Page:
February is Spay and Neuter Awareness month and World Spay Day is observed Feb. 25.
February 2014 marks the 20th year of this global campaign, presented by the Humane Society of the United States and Humane Society International, to highlight the importance of spay and neuter as an effective means of saving the lives and reducing the suffering of companion animals all over the world. Here are some statistics:
Approximately five to seven million companion animals enter animal shelters every year. Only 10 percent of the animals received by shelters have been spayed or neutered.
About 2.7 million healthy, adoptable cats and dogs - about one every 11 seconds - are euthanized in U.S. shelters every year.
Sixty-seven percent of West Virginia households have pets; 35 percent are not altered.
There were 144,321 animals that entered West Virginia shelters in 2011: 77,000 were killed (the majority were healthy, adoptable animals.)
Twenty-nine percent of West Virginia's pet population enters shelters compared to 4 percent of the U.S. pet population.
More than $8 million dollars is spent annually for animal control throughout West Virginia. The average cost to handle an animal in West Virginia is $56 taxpayer dollars.
The first heat cycle in cats and dogs is at approximately 7-8 months of age.
Female dogs come into heat two to three times a year.
A female dog is in heat for approximately three weeks.
Female cats come into heat at irregular intervals, usually more often during the spring and summer.
Female cats may not go out of heat until they are bred.
Dogs and cats are pregnant for approximately 63 days.
Cats can get pregnant while nursing.
Intact males and females in the same house will breed even if they are brother and sister or father and daughter.
One female cat and her offspring can produce 370,000 cats in seven years. One female dog and her offspring can produce 67,000 puppies in six years.
Benefits of spaying female dogs and cats:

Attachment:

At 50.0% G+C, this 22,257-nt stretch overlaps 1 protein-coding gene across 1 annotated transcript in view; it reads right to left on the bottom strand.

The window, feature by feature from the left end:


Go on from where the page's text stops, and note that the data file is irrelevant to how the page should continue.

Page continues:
Reduced chance of mammary cancer in female dogs. Spaying a female dog prior to the first heat cycle reduces the risk of mammary cancer by nearly 100; eliminates the risk of uterine infections.
Eliminates the risk of ovarian and uterine cancer.
Eliminates heat cycles and the undesirable elements of the heat cycle such as bleeding, crying and nervous behaviors.
Benefits of neutering male dogs and cats:
Reduces the risk of prostate disease.
Eliminates the risk of testicular cancer.
Reduces the chance of hernia.
Decreases spraying. Neutering male cats at a young age will decrease their tendency to spray and mark territory.
Decreases unwanted and aggressive behavior. Neutering can help increase a pet's attention span and focus, making a pet more responsive to training. Decreased hormone levels can also result in decreased aggression and other behavior problems.
A USA Today (May 7, 2013) article cites that pets who live in the states with the highest rates of spaying/neutering also live the longest. According to the report, neutered male dogs live 18 percent longer than un-neutered male dogs and spayed female dogs live 23 percent longer than unspayed female dogs.
Spaying and neutering our pets is the best answer to the problem of abandoned, homeless animals and the ugly reality of euthanasia. All animals residing at the Randolph County Humane Society are altered prior to adoption. The adoption fees include spay/neuter, vaccination, and immunizations, and are quite reasonable considering the shelter expense required to care for them and prepare them for adoption.
Right now we can all be part of the solution by spaying and neutering our pets. Call your veterinarian and make that appointment. When considering your next pet, adopt an animal from the Randolph County Humane society. Show your support by sponsoring a spay/neuter for a RCHS shelter resident. Our four-footed companions will thank you by living safer, longer, healthier and happier lives, and your action will benefit your community.